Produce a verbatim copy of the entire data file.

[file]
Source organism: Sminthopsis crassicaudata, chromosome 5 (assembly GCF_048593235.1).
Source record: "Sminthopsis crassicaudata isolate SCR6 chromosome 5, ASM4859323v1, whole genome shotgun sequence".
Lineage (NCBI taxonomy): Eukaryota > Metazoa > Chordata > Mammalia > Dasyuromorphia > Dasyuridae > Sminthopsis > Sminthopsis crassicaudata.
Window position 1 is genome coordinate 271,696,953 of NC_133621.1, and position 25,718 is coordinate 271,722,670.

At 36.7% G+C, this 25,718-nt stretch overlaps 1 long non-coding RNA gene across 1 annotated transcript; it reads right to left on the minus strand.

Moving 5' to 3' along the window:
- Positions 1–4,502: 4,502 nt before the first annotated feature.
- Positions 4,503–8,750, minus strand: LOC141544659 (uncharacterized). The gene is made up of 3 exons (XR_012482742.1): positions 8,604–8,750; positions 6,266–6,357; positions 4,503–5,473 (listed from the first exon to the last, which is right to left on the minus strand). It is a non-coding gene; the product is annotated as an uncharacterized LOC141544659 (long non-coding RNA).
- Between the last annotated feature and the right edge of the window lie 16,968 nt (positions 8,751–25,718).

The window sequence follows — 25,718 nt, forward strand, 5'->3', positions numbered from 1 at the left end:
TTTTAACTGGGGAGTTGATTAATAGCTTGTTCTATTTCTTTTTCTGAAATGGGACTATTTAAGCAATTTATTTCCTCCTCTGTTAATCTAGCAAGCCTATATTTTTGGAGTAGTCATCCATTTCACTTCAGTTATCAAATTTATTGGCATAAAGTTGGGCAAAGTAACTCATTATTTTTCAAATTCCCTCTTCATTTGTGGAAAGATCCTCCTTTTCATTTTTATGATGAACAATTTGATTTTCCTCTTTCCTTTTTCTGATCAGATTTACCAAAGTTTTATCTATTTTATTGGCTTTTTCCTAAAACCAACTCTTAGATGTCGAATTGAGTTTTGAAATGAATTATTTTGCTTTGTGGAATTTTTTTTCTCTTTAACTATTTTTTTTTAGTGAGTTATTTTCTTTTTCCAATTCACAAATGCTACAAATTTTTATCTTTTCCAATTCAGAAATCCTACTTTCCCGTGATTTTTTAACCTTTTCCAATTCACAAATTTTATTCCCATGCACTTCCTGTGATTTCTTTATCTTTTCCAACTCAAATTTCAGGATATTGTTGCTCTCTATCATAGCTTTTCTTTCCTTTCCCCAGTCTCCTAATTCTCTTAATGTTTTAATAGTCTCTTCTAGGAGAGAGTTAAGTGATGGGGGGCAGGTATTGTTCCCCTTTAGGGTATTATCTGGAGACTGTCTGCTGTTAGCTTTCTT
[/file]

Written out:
Source organism: Sminthopsis crassicaudata, chromosome 5 (assembly GCF_048593235.1).
Source record: "Sminthopsis crassicaudata isolate SCR6 chromosome 5, ASM4859323v1, whole genome shotgun sequence".
Lineage (NCBI taxonomy): Eukaryota > Metazoa > Chordata > Mammalia > Dasyuromorphia > Dasyuridae > Sminthopsis > Sminthopsis crassicaudata.
Window position 1 is genome coordinate 271,696,953 of NC_133621.1, and position 25,718 is coordinate 271,722,670.

At 36.7% G+C, this 25,718-nt stretch overlaps 1 long non-coding RNA gene across 1 annotated transcript; it reads right to left on the minus strand.

Moving 5' to 3' along the window:
- Positions 1–4,502: 4,502 nt before the first annotated feature.
- Positions 4,503–8,750, minus strand: LOC141544659 (uncharacterized). The gene is made up of 3 exons (XR_012482742.1): positions 8,604–8,750; positions 6,266–6,357; positions 4,503–5,473 (listed from the first exon to the last, which is right to left on the minus strand). It is a non-coding gene; the product is annotated as an uncharacterized LOC141544659 (long non-coding RNA).
- Between the last annotated feature and the right edge of the window lie 16,968 nt (positions 8,751–25,718).

The window sequence follows — 25,718 nt, forward strand, 5'->3', positions numbered from 1 at the left end:
TTTTAACTGGGGAGTTGATTAATAGCTTGTTCTATTTCTTTTTCTGAAATGGGACTATTTAAGCAATTTATTTCCTCCTCTGTTAATCTAGCAAGCCTATATTTTTGGAGTAGTCATCCATTTCACTTCAGTTATCAAATTTATTGGCATAAAGTTGGGCAAAGTAACTCATTATTTTTCAAATTCCCTCTTCATTTGTGGAAAGATCCTCCTTTTCATTTTTATGATGAACAATTTGATTTTCCTCTTTCCTTTTTCTGATCAGATTTACCAAAGTTTTATCTATTTTATTGGCTTTTTCCTAAAACCAACTCTTAGATGTCGAATTGAGTTTTGAAATGAATTATTTTGCTTTGTGGAATTTTTTTTCTCTTTAACTATTTTTTTTTAGTGAGTTATTTTCTTTTTCCAATTCACAAATGCTACAAATTTTTATCTTTTCCAATTCAGAAATCCTACTTTCCCGTGATTTTTTAACCTTTTCCAATTCACAAATTTTATTCCCATGCACTTCCTGTGATTTCTTTATCTTTTCCAACTCAAATTTCAGGATATTGTTGCTCTCTATCATAGCTTTTCTTTCCTTTCCCCAGTCTCCTAATTCTCTTAATGTTTTAATAGTCTCTTCTAGGAGAGAGTTAAGTGATGGGGGGCAGGTATTGTTCCCCTTTAGGGTATTATCTGGAGACTGTCTGCTGTTAGCTTTCTT